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Aiming to Spark a Ripple Effect of Action, Tourism Declares a Climate Emergency

Despite the fact that COVID-19 essentially grounded international travel for the better part of 2020, the tourism industry’s collective decision to address the climate emergency has gained exponential momentum over the last few months.

In December 2016, the Darebin Council declared a climate emergency. Located in the suburbs of Melbourne, Australia, this governing body was the first council to acknowledge and state the need for action to address the climate emergency. Since then, more than 1,850 local governments in 33 countries — as well as individual businesses, organizations, and communities ranging from vineyards to academic institutions — have declared a climate emergency. And, despite the fact that COVID-19 essentially grounded international travel for the better part of 2020, the tourism industry’s collective decision to address the climate emergency has gained exponential momentum over the last few months.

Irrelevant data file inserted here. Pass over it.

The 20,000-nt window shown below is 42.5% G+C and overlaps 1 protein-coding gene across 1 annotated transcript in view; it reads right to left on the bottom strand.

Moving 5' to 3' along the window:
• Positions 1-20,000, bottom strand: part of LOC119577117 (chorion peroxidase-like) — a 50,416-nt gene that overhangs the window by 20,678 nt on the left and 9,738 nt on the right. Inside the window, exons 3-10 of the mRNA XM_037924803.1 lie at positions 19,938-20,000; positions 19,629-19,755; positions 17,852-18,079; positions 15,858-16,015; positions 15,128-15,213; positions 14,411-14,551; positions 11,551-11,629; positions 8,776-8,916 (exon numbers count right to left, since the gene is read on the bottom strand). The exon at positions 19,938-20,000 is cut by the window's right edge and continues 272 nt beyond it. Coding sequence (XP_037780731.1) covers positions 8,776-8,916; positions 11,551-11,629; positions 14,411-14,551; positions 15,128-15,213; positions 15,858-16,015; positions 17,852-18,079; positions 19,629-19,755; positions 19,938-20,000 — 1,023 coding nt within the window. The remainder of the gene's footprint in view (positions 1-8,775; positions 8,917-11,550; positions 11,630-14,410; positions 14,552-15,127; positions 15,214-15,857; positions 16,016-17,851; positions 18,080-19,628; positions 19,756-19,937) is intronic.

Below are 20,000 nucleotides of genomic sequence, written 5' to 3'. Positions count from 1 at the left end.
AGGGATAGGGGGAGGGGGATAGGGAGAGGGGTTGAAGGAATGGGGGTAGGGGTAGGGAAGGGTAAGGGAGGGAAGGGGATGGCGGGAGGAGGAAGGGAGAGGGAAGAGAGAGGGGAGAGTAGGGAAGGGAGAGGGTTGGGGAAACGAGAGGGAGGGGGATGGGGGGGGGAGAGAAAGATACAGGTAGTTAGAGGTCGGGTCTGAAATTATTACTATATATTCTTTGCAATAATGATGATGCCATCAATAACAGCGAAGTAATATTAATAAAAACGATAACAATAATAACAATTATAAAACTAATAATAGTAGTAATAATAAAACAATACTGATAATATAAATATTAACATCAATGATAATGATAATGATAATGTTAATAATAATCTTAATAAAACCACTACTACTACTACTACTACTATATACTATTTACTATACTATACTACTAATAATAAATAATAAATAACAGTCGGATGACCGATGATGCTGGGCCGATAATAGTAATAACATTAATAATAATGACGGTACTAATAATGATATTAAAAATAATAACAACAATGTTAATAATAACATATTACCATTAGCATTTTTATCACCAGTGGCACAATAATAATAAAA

Tourism professionals have been dancing around the climate conversation for many years — tentatively noting the need to address the problem, even while the industry itself is responsible for a significant amount of carbon emissions. Some individual companies — such as Natural Habitat Adventures and Intrepid Travel, which have been carbon neutral since 2007 and 2010, respectively — have built climate-related initiatives into their sustainability commitments. Organizations such as the Adventure Travel Trade Association have launched programs to help members move the needle forward by addressing climate change within their businesses.

Yet, there wasn’t any cohesion to these efforts across the industry until last year — when the industry formally came together to collectively acknowledge and address the problem under the framework, Tourism Declares a Climate Emergency.